Applying for a credit card with a co-signer—that is, another person who agrees to share responsibility for charges made on the card—is a good way to build a positive credit history.

In the past, applying for a credit card with a co-signer was a common way to increase your approval odds. Unfortunately, most major credit issuers have phased out this option. However, Bank of America allows you to add a co-applicant to your credit card after your application has been approved—and a few credit cards, including the Apple Card, allow you to create a joint credit account with another person.

Here’s what you need to know about co-signers, co-applicants and joint credit cards, as well as other options for people who want to build their credit quickly.

Credit card issuers that allow co-signers

As of January 2022, none of the major credit card issuers we contacted allow co-signers.

In the past, it may have been possible to apply for a credit card with a co-signer if you were applying with Bank of America, USAA or U.S. Bank. However, we reached out to these issuers in January 2022 and confirmed that Bank of America, USAA and U.S. Bank no longer allow co-signers on credit cards.

That said, people who apply for Bank of America credit cards have another option. Once you have been approved for a Bank of America credit card, you can request to add a co-applicant to your newly-issued credit account. If the co-applicant is accepted, the two of you will share legal responsibility for all charges made to the card. This is not the same thing as applying for a credit card with a co-signer, but it still allows you to share a line of credit with another person.

Issuers that don’t allow credit card co-signers

None of the major credit card issuers we contacted allow credit card co-signers.

We contacted each of the following credit card issuers in January 2022 to confirm that they did not allow people to apply for credit cards with co-signers:

Alternatives to finding a co-signer

Since most credit issuers no longer allow people to apply for credit cards with co-signers, you’ll need to look for alternative ways to access credit.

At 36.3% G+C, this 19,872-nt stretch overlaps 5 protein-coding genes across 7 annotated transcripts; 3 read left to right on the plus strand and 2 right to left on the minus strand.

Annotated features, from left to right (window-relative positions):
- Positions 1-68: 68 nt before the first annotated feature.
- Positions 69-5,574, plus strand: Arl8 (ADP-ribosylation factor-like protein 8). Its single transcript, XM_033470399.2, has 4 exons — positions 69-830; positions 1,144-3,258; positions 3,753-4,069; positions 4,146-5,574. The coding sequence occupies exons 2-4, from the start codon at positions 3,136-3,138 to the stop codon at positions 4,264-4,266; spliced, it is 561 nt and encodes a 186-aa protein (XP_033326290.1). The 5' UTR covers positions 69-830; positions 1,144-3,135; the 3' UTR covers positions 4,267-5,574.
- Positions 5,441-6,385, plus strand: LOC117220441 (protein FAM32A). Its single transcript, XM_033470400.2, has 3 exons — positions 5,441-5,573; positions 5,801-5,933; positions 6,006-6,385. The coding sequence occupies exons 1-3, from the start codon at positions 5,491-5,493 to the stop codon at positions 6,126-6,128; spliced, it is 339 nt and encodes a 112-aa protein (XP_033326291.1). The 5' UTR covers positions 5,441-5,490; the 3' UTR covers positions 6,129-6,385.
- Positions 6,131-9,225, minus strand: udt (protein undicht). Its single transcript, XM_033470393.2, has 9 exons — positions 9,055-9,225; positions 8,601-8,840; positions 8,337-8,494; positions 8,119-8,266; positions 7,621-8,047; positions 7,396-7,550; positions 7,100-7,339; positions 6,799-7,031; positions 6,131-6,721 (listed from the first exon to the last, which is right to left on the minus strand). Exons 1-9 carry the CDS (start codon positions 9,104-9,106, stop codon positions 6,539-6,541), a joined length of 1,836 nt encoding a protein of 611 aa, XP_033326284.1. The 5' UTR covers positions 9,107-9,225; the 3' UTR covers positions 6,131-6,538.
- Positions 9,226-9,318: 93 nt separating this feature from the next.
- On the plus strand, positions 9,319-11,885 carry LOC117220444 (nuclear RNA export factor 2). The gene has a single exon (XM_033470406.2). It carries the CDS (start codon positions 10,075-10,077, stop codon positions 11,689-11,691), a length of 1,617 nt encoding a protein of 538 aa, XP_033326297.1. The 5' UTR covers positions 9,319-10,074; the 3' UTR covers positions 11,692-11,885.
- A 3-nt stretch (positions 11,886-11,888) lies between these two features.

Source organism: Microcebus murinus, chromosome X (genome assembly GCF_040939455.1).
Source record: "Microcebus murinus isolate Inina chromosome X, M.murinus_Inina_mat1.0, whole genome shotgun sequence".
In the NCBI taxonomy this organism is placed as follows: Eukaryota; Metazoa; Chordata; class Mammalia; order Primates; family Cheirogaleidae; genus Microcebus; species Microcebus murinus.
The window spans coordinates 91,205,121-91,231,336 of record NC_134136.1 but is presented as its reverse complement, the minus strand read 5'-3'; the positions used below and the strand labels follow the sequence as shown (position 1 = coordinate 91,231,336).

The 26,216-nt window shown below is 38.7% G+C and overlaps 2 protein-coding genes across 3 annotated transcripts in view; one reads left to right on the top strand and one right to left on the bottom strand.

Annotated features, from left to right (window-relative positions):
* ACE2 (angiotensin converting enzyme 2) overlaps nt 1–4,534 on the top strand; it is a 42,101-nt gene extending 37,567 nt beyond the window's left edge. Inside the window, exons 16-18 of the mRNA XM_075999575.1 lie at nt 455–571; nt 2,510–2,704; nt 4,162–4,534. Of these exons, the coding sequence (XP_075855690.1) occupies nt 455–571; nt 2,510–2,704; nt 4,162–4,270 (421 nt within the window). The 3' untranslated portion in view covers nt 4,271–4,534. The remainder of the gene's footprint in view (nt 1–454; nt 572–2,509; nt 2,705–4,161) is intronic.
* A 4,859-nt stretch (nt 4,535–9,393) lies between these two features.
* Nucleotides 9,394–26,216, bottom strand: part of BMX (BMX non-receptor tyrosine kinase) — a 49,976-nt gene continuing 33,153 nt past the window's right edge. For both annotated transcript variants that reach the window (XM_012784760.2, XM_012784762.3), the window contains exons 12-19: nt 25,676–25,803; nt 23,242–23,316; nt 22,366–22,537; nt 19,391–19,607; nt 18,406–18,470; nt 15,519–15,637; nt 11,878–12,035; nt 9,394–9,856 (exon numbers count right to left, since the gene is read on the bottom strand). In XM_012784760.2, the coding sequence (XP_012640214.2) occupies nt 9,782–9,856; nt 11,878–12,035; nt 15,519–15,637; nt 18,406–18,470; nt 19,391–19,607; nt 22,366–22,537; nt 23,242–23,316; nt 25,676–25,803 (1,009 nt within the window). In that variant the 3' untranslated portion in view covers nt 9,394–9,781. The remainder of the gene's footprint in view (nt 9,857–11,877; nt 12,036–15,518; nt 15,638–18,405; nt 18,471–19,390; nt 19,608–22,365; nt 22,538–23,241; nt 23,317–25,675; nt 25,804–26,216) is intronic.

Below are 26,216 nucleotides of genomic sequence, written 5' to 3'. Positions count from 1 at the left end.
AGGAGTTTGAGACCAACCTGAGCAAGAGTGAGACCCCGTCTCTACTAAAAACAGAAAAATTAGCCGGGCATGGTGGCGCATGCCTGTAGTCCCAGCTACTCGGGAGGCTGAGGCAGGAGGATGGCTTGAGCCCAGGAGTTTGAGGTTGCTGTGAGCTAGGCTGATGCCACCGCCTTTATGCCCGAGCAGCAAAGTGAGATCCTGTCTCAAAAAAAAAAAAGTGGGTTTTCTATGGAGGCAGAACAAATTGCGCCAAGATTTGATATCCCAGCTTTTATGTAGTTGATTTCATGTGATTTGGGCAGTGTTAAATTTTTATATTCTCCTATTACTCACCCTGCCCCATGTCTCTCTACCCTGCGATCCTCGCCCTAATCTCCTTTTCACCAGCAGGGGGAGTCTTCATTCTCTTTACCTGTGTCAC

If you have bad credit or limited credit history and are unlikely to be eligible for one of the best credit cards, here are a few ways to build credit without a co-signer.

Become an authorized user

One of the best ways to build credit quickly is by becoming an authorized user on another person’s credit card. When you become an authorized user, you receive authorization to make purchases on another person’s credit account. The account owner is responsible for all payments and any debt incurred.

Most credit card issuers report authorized user accounts to the three major credit bureaus (Experian, Equifax and TransUnion). This means that every time the account owner makes an on-time payment, for example, it shows up as a positive record on your credit report, which boosts your credit score.

Becoming an authorized user is an easy way to piggyback on someone else’s good credit while building your credit score, especially if you are a student or young person who isn’t old enough to open a credit card of your own.

Apply for a joint credit card

In some cases, you may be able to apply for a joint credit card. Joint credit cards are exactly what they sound like: a credit card issued jointly to two people (spouses, for example), both of whom are legally responsible for any debt incurred on the card. All activity on the card is reported to both cardholders’ credit reports, which means that if you both use your joint card responsibly, you could both receive a credit boost!

Only a few credit cards, such as the Apple Card, allow joint accounts. If you are considering becoming a joint cardholder, make sure you are prepared to take full responsibility for any charges made on the card. Also, make sure that every payment is on time, regardless of who makes the payment.

Apply for a secured credit card

If you want to apply for a credit line of your own—without becoming an authorized user or looking for a joint credit card—consider applying for a secured credit card. These credit-building cards require a small security deposit in exchange for a small credit limit, allowing you to prove that you can handle credit responsibly.

Once you’ve demonstrated your ability to make on-time payments and manage your small line of credit, most credit card issuers will return your security deposit and graduate you to an unsecured credit card. Secured credit cards can be rewarding—especially if you choose a card that offers cash back rewards, such as the Discover it® Secured Credit Card.

Consider credit cards for people with bad credit

Want more options? You might want to look at our lists of credit cards for people with bad credit and credit cards for people with no credit history.

Many of these cards are secured credit cards, but these lists also include unsecured cards designed for people who are hoping to build or rebuild their credit—such as the Petal® 1 “No Annual Fee” Visa® Credit Card, which may use factors like income and bill payment history to determine eligibility, offers cash back rewards on select purchases and allows cardholders to earn a credit limit increase after six months of card ownership.

The bottom line

Even though most major credit card issuers no longer allow credit cards with co-signers, there are still ways to build credit—even if you have a low credit score or a limited credit history.

Consider becoming an authorized user, applying for a secured credit card or looking for a card designed to help people build credit. Once you have a line of credit of your own, make sure you practice responsible credit habits to establish a positive credit history and build your credit score.